‘Alarming rates of…fraud’ flagged
Oceana Canada has found 44 per cent of the seafood it tested was something other than what the label said it was. The ocean advocacy group collected 382 samples from grocery stores and restaurants in five Canadian cities and says it found “alarming rates of seafood fraud.”
The study focused on fish species that other studies have found to be prone to misrepresentation because of their economic value, availability or popularity.
Half of restaurant samples mislabelled
In this study, the mislabelling was highest in restaurants, where 52 per cent of the seafood was mislabelled. In grocery stores and markets, 22 per cent of samples were mislabelled.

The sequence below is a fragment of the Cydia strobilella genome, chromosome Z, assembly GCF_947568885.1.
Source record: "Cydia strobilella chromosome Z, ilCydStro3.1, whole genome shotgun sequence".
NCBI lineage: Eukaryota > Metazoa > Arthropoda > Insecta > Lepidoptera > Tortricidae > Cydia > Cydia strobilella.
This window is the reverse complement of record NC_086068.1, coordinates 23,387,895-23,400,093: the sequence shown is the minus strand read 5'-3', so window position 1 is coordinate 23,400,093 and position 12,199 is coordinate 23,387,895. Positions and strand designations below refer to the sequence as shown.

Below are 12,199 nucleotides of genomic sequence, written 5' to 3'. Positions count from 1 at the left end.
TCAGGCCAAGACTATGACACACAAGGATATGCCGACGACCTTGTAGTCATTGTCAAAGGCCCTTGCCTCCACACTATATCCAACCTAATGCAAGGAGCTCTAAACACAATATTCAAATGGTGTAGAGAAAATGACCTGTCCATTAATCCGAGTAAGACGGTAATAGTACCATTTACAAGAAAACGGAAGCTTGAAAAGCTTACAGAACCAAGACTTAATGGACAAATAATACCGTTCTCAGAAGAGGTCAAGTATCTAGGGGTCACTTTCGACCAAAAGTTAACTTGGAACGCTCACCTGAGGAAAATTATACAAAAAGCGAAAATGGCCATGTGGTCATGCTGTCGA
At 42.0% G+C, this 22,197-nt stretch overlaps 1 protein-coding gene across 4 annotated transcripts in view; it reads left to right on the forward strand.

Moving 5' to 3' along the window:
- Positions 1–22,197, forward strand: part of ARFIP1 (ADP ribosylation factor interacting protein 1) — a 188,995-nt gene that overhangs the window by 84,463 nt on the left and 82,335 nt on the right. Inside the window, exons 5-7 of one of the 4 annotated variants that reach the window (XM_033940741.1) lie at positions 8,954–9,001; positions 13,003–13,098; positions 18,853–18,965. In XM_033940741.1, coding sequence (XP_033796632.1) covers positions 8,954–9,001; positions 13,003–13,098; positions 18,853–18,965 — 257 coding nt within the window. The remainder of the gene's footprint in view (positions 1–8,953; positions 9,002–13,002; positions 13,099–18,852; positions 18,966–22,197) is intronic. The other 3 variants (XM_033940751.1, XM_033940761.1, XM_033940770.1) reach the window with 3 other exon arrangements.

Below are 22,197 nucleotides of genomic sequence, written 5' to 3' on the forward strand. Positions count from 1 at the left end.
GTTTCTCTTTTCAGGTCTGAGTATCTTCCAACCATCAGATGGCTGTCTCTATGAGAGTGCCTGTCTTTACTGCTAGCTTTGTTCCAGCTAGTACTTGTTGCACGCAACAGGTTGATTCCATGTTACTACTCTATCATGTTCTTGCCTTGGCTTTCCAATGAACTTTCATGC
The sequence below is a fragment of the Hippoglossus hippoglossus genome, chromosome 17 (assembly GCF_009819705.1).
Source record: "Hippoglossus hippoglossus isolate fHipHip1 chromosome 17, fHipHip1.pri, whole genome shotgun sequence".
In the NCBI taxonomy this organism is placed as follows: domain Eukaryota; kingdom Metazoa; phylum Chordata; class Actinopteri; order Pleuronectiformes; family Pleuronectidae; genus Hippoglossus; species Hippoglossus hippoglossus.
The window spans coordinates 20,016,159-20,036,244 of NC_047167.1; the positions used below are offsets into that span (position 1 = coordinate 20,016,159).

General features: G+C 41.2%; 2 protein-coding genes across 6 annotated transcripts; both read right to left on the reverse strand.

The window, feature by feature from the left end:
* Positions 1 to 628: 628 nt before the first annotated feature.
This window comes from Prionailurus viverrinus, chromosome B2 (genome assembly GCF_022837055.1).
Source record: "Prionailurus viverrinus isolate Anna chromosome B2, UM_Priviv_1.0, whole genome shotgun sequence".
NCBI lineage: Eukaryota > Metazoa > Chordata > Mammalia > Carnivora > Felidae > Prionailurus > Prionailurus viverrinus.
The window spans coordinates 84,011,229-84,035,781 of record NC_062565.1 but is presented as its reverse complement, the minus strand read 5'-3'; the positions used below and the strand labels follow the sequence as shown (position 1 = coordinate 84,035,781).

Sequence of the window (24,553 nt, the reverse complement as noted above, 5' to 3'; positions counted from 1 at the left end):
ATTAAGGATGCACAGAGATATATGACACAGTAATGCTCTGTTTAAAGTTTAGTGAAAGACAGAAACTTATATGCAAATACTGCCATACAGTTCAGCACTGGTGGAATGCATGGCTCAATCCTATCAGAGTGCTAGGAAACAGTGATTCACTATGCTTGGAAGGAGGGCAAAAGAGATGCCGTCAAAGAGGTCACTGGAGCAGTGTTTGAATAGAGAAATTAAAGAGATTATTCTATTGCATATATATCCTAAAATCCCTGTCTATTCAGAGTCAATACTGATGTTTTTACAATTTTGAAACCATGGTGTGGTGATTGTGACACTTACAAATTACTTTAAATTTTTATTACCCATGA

Oceana Canada is calling on the Canadian government to institute what it calls boat-to-place traceability such as exists in the European Union. Stringent traceability and comprehensive labelling requirement there are said to have resulted in a 16 per cent decrease in fraud between 2011 and 2014.
Advocate warns of health and safety risks
“Beyond economic concerns, seafood fraud creates food safety and health risks, threatens our oceans, cheats honest fishers and vendors, and creates a market for illegally caught fish, which masks global human rights abuses,” said Julia Levin, Seafood Fraud Campaigner, Oceana Canada in a news release.
(Most Canadians do not eat the recommended two servings of fish per week.)